One would assume that the Bundesliga over recent seasons has become somewhat of a one-horse race since the 2012/13 season, which Bayern Munich won that year and the four seasons that proceeded.
Borussia Dortmund were the last team to break the stranglehold that the Bavarian giants had on their domestic league, with victories in the 2010/11 and 2011/12 seasons, under the charismatic Jurgen Klopp.
Now, with Peter Bosz at the helm, with the manager-less Bayern Munich juggernaut faltering this season, it's Borussia Dortmund once again who look like serious contenders in challenging for the German title this season, hoping to do so in flamboyant fashion.
Arriving from Ajax this summer, it wasn't the same trodden path that previous managers Klopp and Thomas Tuchel followed, managing Mainz 05 before taking charge at the Westfalenstadion.
Peter Bosz's experience lies primarily in Dutch football, managing the likes of De Graafschap, Heracles and Vitesse Arnhem, along with a brief nineteen-game stint managing Maccabi Tel Aviv.
His big break however came with Ajax in his one and only season managing the Amsterdam side in 2016/17, leading them to the 2017 UEFA Europa League Final in Stockholm, losing 2-0 to Manchester United.
Despite finishing 2nd in the Eredivise behind PSV Eindhoven, Bosz heavily promoted the use of young players. The likes of Kasper Dolberg, Amin Younes, Matthijs de Ligt, Davison Sanchez and Hakim Ziyech all received rave reviews for adopting a fast, aggressive style of football; synonymous with Borussia Dortmund over recent seasons.
It wasn't an easy start this summer for Bosz however, losing Ousmane Dembele, Matthias Ginter, Emre Mor and Sven Bender, amid reports of Pierre-Emerick Aubameyang wanting to leave. Fortunately for Bosz and Dortmund, the latter stayed and Bosz could conduct his transfer business.
The likes of Maximilian Philip, Andriy Yarmolenko and Jadon Sancho joined a front-line boasting both Marco Reus and young prospect Christian Pulisic. Defensive reinforcements came in the shape of experienced centre-back Omer Toprak and exciting full-backs Jeremy Toljan and Dan-Axel Zagadou, with Mahmoud Dahoud an acquisition to bolster is central-midfield.
It's clear Bosz's methods would go down well with Dortmund fans and players alike. Using a combination of Klopp and Pep Guardiola's ideals, Bosz takes the best of both to implement onto his team. Heavily influenced by the famous Gegenpressing, Bosz likes high pressing in attacking areas, closing players in twos and threes while the rest of the team push forward as one to nullify their opponents space to play, to win the ball back as close to the opponents goal as possible.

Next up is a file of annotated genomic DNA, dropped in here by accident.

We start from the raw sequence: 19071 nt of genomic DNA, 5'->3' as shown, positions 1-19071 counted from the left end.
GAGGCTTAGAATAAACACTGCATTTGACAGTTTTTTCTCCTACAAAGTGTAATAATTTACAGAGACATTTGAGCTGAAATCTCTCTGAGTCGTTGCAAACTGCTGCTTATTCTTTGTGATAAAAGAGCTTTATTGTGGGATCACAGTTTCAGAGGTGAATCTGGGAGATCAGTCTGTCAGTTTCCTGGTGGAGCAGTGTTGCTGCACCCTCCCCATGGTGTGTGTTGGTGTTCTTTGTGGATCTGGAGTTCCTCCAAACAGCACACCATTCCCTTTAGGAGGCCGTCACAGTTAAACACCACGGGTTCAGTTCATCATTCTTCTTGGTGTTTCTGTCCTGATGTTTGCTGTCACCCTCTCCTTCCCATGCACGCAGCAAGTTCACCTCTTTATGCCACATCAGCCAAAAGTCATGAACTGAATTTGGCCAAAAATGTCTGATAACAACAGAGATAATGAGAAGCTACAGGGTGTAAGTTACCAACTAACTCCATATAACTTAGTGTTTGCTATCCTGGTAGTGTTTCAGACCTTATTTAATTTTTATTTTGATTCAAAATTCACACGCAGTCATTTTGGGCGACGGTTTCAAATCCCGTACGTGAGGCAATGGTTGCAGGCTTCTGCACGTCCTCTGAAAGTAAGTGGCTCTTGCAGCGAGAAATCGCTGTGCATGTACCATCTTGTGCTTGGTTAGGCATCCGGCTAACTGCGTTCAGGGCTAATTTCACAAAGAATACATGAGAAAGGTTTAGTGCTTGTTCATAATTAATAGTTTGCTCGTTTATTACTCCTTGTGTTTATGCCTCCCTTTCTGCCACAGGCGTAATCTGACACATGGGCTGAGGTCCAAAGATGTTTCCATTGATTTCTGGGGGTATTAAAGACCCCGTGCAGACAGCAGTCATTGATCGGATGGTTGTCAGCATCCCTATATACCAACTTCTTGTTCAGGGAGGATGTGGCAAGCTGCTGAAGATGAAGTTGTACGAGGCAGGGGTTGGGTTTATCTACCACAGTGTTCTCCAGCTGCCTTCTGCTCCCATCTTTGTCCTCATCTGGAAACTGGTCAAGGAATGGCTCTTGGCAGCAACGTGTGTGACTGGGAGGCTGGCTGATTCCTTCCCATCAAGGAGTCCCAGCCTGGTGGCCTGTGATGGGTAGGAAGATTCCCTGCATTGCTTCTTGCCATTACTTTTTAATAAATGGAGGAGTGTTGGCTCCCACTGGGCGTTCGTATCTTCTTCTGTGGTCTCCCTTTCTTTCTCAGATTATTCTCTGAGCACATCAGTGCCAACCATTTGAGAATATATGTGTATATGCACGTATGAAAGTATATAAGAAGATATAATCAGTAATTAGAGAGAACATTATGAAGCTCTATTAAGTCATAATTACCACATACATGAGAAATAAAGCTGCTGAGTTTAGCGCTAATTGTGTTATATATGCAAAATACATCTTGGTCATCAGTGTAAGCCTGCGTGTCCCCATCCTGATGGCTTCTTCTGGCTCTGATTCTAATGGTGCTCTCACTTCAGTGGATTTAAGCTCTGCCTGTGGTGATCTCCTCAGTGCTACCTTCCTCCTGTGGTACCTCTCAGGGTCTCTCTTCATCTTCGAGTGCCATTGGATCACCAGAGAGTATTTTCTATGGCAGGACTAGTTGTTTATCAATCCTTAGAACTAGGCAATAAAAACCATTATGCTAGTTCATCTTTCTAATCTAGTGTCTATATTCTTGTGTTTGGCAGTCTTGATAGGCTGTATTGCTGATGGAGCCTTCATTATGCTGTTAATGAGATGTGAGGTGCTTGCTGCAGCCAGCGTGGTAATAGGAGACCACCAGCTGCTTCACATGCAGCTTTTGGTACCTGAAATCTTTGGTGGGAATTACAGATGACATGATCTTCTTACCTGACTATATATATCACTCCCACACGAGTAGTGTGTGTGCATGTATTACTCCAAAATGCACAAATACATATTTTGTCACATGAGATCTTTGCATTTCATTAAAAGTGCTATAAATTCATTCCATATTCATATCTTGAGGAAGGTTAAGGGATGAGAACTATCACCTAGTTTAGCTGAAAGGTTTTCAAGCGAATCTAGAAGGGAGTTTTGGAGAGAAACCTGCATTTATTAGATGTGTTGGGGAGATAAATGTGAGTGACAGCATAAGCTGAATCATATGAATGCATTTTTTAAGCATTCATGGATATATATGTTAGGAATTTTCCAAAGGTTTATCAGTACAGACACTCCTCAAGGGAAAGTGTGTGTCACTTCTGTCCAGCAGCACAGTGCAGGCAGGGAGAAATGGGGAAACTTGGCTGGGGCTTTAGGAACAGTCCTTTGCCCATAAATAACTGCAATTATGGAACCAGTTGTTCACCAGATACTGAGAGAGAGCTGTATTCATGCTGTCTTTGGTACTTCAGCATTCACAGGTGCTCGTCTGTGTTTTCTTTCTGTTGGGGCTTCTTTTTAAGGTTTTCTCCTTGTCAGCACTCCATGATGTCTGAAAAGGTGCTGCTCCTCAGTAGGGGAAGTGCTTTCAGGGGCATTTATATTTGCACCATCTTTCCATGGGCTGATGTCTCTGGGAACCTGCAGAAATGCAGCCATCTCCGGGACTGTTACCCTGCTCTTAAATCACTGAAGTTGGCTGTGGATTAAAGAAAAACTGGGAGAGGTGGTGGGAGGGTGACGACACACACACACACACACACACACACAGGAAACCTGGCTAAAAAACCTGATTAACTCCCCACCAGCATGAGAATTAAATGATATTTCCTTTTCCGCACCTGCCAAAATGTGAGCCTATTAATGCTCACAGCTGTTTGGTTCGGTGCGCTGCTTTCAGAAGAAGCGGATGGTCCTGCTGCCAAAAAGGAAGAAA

The Guardiola aspect comes with domination of possession, but efficient use, taking no more than two to three seconds to move the ball between the thirds at pace, with purpose.
Full-backs operate high up the pitch, allowing wingers to play inside the penalty area much more frequently and chip in with goals. Even Julian Weigl, a holding midfielder, will play further up the field to aid not only the pressing, but also to play more dangerous passes to the likes of Pulisic and Aubameyang more frequently.
Despite a number of key first team members missing due to injury, domestically the injuries haven't halted the progress of his Dortmund side, currently sitting top going into the international break, winning six and drawing their other game in the league. More impressively however, they sit top in both the goals for column (21) and goals against column (2) with the second goal coming in their last game prior to the international fixtures.
The 6-1 demolition of Borussia Mönchengladbach in late September was the perfect illustration of how far they have come already under the tutelage of Bosz. Compare that to the same stage last year, Tuchel's side had four wins, a draw and two defeats, scoring seventeen, conceding seven and sitting in 5th.
It hasn't been quite as smooth sailing in Europe however, suffering back-to-back 3-1 defeats to Tottenham and Real Madrid in their Champions League group, highlighting the work in progress Dortmund are under Bosz at the minute. The Yellow Wall will be hoping fortunes change as they look to transfer their scintillating league form across to European fixtures, to a level that saw them grace the 2013 Champions League final at Wembley.
Dortmund's most recent game came in the form of a gritty 2-1 victory against Augsburg, although post-match Bosz described his latest victory as 'the worst match since I've been the coach of Dortmund'. A damning reflection of his team despite picking up another three points, Bosz clearly knows what he wants from his team and won't accept lapses in performance, in victory or defeat.
It is this pursuit of perfection that Bosz strives for, being quoted on the Bundesliga official website, stating: "Our philosophies are similar in the sense that we want to play attacking football for the fans. Of course, we want to win, but we also want to entertain and inspire the supporters.
"We remember those who entertain us and I truly believe the two worlds of the attractive and the successful can come together.'
Peter Bosz and his team face last season's surprise package in the shape of RB Leipzig this Saturday, hoping to pick up yet another victory, doing so in the enviable style that has become associated with them this season.